Jethro presented Moses with a win-win. It would ensure the responsibility was fulfilled through the help of many. Those who could help more, would be given greater authority. But even those who were only able to maintain a light load could assist.
We may glean practical application from Jethro’s advice.
- Seek out a mentor for a place to be vulnerable and accountable. Give them permission to ask us the tough questions and point out places we might stumble. Live transparently and honestly before them.
- Seek counsel from others. Counselors help us overcome internal hurdles of pride, selfish ambition, perfectionism, or any of the other vises that often lead to burnout.
- Delegate authority. Allow other the liberty and the growth opportunity to assume responsibility.
- Train others and assume a team mentality! Harness the power of synergy — working within teams of like-spirited and like-minded people.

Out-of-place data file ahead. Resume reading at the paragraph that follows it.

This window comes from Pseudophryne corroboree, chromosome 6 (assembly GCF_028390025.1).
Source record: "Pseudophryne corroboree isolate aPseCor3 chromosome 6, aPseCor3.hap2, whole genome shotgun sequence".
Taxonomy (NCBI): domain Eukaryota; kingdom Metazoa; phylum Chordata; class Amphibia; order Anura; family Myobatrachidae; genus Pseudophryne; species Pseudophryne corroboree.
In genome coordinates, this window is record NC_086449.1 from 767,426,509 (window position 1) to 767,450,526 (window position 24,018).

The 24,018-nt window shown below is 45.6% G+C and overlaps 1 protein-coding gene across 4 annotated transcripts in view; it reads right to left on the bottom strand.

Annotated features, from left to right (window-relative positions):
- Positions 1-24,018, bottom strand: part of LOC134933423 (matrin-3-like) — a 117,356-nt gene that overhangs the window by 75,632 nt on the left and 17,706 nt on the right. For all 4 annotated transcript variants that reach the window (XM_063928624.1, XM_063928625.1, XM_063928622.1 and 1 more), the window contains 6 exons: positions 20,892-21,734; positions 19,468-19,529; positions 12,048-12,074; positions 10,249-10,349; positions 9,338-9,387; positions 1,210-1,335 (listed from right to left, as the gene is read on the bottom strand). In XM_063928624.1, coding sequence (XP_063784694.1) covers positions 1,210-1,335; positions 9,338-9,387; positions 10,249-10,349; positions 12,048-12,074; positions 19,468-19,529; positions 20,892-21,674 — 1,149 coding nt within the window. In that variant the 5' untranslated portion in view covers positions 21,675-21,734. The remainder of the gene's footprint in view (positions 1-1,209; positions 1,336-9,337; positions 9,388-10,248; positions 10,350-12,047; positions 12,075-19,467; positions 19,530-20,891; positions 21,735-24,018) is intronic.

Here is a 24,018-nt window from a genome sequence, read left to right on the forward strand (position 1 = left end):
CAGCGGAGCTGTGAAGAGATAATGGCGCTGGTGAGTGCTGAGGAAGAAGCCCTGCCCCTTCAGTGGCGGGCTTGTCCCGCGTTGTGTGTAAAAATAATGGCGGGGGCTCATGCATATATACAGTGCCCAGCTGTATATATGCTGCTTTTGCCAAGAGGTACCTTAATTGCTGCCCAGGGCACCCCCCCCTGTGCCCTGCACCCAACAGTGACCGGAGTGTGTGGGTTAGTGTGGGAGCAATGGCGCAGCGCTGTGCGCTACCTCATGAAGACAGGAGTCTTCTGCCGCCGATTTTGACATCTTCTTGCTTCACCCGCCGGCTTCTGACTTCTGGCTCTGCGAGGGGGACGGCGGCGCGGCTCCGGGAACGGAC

- Focus on areas only we can do. Acknowledge personal points of excellence where we bring the greatest benefit for the good of all. Then, humbly carry that area of responsibility.
God promises us,
“I will refresh the weary and satisfy the faint.”
No matter what the source, whether we are in the thick of burnout, or heading toward the precipice, Paul writes this sound advice:
“Don’t burn out; keep yourselves fueled and aflame. Be alert servants of the Master cheerfully expectant. Don’t quit in hard times, pray all the harder...”
Romans 12:11-12 MSG
God won’t put anything too heavy on us. But He draws close as we cry out to Him for help, giving us a new perspective and creative solutions going forward.
As we seek Him, He will keep us fueled and on fire, so that we can live alert and cheerful as we faithfully to the work.